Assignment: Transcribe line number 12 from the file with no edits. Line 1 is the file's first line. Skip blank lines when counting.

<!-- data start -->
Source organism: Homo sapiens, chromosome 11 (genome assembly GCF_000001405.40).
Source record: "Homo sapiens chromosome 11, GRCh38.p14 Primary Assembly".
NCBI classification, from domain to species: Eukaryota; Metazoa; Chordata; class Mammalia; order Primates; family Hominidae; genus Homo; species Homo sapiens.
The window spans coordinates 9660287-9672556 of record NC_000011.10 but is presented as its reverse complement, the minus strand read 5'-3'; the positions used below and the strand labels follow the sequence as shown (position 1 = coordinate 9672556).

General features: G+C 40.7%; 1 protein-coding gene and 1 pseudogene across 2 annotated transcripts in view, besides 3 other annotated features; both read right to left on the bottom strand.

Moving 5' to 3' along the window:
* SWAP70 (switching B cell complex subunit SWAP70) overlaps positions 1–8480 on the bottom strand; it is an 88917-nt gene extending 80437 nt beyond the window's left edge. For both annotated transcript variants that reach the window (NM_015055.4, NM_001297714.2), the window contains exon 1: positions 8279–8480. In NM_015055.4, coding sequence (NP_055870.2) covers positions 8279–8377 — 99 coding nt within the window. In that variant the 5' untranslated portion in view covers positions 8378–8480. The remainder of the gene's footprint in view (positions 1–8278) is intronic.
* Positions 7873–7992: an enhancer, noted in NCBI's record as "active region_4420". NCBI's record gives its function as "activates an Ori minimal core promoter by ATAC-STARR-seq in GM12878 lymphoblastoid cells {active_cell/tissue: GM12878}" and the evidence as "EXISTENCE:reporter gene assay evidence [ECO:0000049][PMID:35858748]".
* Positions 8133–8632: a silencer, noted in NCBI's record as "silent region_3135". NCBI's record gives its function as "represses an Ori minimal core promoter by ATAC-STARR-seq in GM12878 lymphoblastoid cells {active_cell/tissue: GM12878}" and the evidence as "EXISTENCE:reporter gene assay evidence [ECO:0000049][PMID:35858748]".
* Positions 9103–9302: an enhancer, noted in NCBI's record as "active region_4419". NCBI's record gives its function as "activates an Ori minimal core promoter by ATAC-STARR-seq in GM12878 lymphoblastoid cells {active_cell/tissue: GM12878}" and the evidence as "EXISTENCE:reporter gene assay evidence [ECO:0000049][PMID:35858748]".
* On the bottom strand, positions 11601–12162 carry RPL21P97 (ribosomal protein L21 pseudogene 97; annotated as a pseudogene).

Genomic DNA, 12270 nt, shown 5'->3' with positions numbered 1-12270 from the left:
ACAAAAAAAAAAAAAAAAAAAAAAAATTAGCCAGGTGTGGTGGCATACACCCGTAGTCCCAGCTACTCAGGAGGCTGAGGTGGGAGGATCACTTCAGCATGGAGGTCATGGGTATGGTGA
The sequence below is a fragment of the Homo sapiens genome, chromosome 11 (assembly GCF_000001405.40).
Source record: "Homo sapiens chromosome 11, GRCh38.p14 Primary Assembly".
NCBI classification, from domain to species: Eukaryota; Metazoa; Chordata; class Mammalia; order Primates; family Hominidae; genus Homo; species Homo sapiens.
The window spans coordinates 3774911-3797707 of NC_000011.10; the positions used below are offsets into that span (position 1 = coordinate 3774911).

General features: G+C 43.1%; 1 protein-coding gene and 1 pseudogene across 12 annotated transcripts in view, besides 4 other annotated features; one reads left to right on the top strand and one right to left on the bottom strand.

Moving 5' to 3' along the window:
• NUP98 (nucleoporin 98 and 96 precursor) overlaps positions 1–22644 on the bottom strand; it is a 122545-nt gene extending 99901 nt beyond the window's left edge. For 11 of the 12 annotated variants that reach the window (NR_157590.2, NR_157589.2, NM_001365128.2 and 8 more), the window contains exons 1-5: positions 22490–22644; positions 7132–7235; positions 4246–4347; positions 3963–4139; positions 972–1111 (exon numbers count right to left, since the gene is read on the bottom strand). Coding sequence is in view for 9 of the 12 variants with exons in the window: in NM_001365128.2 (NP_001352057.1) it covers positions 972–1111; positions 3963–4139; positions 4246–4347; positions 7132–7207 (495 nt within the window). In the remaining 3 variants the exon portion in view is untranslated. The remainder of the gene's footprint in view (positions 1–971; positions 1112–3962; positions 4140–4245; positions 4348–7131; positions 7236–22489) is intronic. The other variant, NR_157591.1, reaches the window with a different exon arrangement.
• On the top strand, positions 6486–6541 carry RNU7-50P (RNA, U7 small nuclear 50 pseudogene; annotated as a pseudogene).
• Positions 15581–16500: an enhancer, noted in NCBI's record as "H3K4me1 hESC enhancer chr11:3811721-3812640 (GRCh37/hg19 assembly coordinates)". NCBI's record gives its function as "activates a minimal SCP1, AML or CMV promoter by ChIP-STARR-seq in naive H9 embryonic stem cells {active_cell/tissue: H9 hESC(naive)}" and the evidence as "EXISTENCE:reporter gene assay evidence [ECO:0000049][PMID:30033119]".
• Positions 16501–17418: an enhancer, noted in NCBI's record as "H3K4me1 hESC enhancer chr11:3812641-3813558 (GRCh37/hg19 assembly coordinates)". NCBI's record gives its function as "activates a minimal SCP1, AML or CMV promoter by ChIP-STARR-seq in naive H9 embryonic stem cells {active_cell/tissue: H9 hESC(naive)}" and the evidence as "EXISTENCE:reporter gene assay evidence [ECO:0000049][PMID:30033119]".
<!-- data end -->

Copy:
Genomic DNA, 12270 nt, shown 5'->3' with positions numbered 1-12270 from the left: